One factor that leads many distributors to prefer "flat" is the eventual video release. The 1.85:1 aspect ratio requires much less cropping or pan-and-scan for 1.33:1 NTSC or PAL video, and is almost a perfect fit for future 16:9 (1.78:1) HD video. When "letterboxed" video transfers are made (more common with DVD than VHS tape), the letterboxing is less constricting with 1.85:1 than 2.39:1. Often today, more money is made on the video release, than from the original theatrical release, so "the horse is driving the cart", and the "inmates have taken over the asylum".

Regardless, many people still want to "fill the screen" of their TV sets, despite the availability of "letterboxing" on DVD. This unfortunately favors 1.85:1.

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John P. Pytlak, Senior Technical Specialist
Worldwide Technical Services, Entertainment Imaging
Eastman Kodak Company
Research Labs, Building 69, Room 7419
Rochester, New York, 14650-1922 USA
Tel: 716-477-5325 Fax: 716-722-7243
E-Mail: john.pytlak@kodak.com


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Brad Miller
Administrator

Posts: 17666
From: Plano, TX (36.2 miles NW of Rockwall)
Registered: May 99


 - posted 11-10-2000 04:48 PM      Profile for Brad Miller   Author's Homepage   Email Brad Miller       Edit/Delete Post 
Yeah, I know, but it's VIDEO! Who cares? Shoot Super35 if you're worried about video transfer. Don't sacrifice the presentation of the theatrical engagement.

I knew those HDTV guys screwed up when I heard they settled on the "widescreen" (ha) 16:9 format.


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Dwayne Caldwell
Master Film Handler

Posts: 323
From: Rockwall, TX, USA
Registered: Apr 2000


 - posted 11-11-2000 11:03 PM      Profile for Dwayne Caldwell   Email Dwayne Caldwell   Send New Private Message       Edit/Delete Post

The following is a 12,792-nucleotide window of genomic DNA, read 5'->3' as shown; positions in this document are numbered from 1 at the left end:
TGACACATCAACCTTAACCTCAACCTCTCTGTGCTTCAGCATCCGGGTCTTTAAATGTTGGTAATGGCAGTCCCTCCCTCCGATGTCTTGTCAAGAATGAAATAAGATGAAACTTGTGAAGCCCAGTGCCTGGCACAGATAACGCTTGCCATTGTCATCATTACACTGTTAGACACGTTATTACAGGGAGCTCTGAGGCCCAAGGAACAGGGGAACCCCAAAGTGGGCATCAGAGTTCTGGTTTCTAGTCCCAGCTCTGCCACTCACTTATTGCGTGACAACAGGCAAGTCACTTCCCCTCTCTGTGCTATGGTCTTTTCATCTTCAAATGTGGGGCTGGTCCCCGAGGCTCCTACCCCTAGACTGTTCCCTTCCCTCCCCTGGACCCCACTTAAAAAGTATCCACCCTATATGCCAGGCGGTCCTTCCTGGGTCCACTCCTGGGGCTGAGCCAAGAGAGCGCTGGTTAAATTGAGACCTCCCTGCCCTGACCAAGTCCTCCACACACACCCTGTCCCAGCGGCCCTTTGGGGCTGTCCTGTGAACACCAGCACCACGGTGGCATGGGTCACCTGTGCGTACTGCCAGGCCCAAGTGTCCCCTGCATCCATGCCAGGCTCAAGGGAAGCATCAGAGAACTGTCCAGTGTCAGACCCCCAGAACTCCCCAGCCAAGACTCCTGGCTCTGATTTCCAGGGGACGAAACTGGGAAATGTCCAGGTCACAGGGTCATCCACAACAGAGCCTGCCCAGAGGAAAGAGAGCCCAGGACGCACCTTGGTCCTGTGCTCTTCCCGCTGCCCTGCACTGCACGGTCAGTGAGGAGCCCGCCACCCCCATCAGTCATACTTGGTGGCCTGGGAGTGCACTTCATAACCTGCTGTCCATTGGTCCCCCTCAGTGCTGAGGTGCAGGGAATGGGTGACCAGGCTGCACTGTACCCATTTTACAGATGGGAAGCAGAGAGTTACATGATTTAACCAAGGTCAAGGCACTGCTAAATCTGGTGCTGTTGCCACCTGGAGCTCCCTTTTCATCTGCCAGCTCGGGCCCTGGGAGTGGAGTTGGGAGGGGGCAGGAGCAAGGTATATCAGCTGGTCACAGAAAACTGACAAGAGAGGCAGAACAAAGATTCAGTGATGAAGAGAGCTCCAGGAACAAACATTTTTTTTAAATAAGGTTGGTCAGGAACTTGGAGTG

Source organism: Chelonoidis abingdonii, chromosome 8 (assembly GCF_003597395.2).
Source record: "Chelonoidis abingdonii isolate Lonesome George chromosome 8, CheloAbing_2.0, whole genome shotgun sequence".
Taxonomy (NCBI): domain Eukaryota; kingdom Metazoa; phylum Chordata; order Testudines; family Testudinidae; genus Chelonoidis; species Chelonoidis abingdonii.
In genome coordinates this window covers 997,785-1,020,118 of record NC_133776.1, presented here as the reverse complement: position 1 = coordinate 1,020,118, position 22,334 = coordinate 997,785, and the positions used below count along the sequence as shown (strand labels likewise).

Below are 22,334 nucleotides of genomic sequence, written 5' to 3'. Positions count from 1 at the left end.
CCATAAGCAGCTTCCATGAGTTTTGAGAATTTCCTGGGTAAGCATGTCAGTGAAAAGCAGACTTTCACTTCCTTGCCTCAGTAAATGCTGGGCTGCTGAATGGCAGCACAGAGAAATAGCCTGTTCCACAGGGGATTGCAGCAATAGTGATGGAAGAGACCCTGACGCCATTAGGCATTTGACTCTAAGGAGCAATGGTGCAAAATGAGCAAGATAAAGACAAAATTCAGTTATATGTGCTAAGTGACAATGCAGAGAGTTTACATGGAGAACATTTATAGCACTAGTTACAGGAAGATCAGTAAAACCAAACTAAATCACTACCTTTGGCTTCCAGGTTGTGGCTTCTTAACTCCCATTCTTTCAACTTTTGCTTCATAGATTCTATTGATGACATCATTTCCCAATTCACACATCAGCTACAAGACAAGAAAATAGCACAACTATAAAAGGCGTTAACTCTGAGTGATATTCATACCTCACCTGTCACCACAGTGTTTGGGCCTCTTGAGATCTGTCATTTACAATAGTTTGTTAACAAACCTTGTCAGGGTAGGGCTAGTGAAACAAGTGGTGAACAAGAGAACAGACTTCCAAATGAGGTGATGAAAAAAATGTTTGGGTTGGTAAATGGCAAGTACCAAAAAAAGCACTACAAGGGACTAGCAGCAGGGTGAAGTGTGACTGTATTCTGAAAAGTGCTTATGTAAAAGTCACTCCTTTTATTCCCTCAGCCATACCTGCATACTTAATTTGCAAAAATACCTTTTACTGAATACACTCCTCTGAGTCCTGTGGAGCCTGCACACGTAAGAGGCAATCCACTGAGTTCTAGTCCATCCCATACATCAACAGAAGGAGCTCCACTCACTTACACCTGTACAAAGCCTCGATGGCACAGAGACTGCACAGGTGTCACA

I thought the first fifteen minutes was boring. Then it picked up when Matt and the kid were first introduced and then it really picked up when Will Smith was on the scene.

Not much use out of the surrounds except when it was thundering. And maybe it was just the print I saw, but I didn't think the cinematography was all that great. Redford's The Horse Whisperer was better in that department IMHO.

I actually thought this movie was about the first black caddy or something. But what was cool was that their wasn't any hint of racial strife (unlike Remember the Titans or Men of Honor, or for that matter any Denzel Washington flick), and I find that very refreshing.

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The man with the magic hands.


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Michael Barry
Jedi Master Film Handler

Posts: 584
From: Sydney, NSW, Australia
Registered: Nov 1999


 - posted 11-13-2000 08:11 AM      Profile for Michael Barry   Email Michael Barry   Send New Private Message       Edit/Delete Post 
The cinematographer is Michael Ballhaus, whose work I loved so much in Martin Scorsese's film 'After hours'. Every shot in that movie is just superb! He worked with Scorsese on many films during the 80's.

I haven't seen 'Legend of Bagger Vance' yet (it hasn't been released here) but will probably see it. Hope this isn't too 'off topic'.

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Mike Blakesley
Film God

Posts: 12401
From: Forsyth, Montana
Registered: Jun 99


 - posted 11-13-2000 12:52 PM      Profile for Mike Blakesley   Author's Homepage   Email Mike Blakesley   Send New Private Message       Edit/Delete Post 
quote:
I didn't think the cinematography was all that great. Redford's The Horse Whisperer was better in that department IMHO.

Dwayne,

That's 'cause Horse Whisperer was shot in Montana!

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Rick Fowler
Film Handler

Posts: 17
From: Richmond, VA, USA
Registered: Sep 2000


 - posted 11-14-2000 01:34 AM      Profile for Rick Fowler   Email Rick Fowler   Send New Private Message       Edit/Delete Post 
Well the camera work in Horse whisperer may have been better and nicer being shot in Scope but was IMHO Redford's worst film just a deplorable story. Mom having an affair with her daughter's trainer after she had a horrible accident. that story bugs me